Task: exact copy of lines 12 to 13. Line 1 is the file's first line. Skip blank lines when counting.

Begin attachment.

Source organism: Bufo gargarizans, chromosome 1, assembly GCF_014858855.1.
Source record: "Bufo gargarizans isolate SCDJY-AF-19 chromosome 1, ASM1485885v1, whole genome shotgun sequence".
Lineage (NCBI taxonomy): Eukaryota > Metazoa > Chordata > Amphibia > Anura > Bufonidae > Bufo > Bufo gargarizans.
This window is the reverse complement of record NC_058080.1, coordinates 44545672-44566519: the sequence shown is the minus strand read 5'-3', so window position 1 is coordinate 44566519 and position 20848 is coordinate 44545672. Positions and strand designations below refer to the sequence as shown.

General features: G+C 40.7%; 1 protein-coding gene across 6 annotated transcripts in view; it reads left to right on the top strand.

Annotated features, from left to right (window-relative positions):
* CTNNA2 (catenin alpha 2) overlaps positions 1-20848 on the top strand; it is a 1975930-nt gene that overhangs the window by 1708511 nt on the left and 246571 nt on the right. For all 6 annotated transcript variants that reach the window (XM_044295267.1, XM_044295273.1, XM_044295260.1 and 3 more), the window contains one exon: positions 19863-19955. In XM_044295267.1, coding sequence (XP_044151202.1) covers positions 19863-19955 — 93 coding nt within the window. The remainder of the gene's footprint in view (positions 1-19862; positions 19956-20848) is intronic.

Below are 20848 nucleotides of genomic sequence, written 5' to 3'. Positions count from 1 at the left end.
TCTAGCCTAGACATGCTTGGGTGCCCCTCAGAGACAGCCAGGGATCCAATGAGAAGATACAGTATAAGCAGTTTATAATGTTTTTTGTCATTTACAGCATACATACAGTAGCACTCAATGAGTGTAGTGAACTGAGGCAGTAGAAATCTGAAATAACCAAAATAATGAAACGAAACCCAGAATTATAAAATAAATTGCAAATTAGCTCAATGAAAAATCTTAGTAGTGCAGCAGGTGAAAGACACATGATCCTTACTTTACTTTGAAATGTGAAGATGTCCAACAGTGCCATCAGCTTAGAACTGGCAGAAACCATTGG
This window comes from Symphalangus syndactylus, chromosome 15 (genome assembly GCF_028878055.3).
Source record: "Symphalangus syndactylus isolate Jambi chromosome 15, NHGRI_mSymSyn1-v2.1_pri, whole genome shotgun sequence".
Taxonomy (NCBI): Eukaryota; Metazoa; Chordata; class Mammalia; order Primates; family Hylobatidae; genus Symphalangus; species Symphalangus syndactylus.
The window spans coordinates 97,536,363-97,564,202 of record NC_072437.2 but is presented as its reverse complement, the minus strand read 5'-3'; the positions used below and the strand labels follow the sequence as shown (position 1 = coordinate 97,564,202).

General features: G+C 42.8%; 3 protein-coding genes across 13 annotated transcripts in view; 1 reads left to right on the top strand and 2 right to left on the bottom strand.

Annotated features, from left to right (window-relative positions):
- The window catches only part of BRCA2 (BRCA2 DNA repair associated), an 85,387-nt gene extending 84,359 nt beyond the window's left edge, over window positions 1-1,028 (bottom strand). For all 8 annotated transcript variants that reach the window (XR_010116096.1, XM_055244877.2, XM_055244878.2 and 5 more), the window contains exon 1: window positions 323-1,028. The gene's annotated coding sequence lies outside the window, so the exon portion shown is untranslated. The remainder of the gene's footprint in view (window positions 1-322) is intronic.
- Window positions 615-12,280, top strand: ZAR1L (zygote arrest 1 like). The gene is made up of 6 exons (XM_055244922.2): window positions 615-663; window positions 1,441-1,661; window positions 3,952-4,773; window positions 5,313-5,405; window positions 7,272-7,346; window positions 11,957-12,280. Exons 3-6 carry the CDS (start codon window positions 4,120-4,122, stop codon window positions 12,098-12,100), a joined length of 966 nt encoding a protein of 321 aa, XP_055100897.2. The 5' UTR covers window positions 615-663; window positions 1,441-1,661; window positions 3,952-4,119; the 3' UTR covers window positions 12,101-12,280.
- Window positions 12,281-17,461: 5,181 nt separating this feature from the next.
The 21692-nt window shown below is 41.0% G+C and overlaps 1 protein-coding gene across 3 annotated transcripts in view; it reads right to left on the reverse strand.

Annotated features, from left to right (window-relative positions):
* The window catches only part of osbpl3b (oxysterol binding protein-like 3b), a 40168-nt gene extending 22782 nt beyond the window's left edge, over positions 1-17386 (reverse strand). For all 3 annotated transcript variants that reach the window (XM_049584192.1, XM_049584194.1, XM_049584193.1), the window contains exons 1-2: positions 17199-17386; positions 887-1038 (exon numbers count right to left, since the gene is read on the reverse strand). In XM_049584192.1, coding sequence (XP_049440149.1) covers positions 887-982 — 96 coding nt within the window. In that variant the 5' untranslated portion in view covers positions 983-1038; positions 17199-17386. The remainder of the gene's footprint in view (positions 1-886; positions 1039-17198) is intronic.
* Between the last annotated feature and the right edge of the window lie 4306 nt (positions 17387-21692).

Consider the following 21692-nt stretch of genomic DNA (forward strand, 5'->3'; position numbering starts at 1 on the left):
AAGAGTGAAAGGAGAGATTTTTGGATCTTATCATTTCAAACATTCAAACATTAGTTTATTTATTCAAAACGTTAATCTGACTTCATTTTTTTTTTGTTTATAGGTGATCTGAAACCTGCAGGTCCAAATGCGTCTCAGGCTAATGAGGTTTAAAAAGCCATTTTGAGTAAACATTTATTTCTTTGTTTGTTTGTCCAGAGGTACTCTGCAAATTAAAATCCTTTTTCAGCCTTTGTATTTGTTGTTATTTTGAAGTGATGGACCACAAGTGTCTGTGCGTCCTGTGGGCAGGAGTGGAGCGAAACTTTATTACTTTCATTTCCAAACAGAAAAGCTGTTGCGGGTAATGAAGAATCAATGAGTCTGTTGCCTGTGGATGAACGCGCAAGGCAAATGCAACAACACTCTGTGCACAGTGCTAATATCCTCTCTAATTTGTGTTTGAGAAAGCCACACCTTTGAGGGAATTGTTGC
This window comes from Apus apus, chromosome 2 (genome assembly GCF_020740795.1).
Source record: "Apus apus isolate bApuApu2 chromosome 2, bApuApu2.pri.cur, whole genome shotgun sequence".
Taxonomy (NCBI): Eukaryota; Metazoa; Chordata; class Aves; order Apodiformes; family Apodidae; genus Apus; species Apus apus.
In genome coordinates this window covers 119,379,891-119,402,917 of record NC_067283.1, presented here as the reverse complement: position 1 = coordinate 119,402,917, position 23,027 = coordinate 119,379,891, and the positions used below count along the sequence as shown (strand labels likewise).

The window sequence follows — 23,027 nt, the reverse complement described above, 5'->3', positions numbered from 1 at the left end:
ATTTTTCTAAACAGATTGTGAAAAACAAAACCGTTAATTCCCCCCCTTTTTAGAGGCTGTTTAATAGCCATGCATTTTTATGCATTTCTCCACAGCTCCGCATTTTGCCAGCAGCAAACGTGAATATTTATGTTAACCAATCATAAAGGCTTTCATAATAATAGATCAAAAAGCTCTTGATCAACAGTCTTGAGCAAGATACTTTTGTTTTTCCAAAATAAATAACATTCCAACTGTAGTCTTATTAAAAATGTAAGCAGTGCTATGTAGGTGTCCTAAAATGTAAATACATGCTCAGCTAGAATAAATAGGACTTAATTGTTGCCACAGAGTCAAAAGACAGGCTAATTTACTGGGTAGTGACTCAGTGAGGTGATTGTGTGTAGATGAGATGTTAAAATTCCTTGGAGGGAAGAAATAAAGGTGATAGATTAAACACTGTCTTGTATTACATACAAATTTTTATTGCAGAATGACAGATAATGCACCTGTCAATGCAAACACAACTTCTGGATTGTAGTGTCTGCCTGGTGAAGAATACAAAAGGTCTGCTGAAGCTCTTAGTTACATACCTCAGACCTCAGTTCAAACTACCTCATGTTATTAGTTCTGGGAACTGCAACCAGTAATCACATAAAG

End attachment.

Taxonomy (NCBI): Eukaryota; Metazoa; Chordata; class Mammalia; order Primates; family Hylobatidae; genus Symphalangus; species Symphalangus syndactylus.
The window spans coordinates 97,536,363-97,564,202 of record NC_072437.2 but is presented as its reverse complement, the minus strand read 5'-3'; the positions used below and the strand labels follow the sequence as shown (position 1 = coordinate 97,564,202).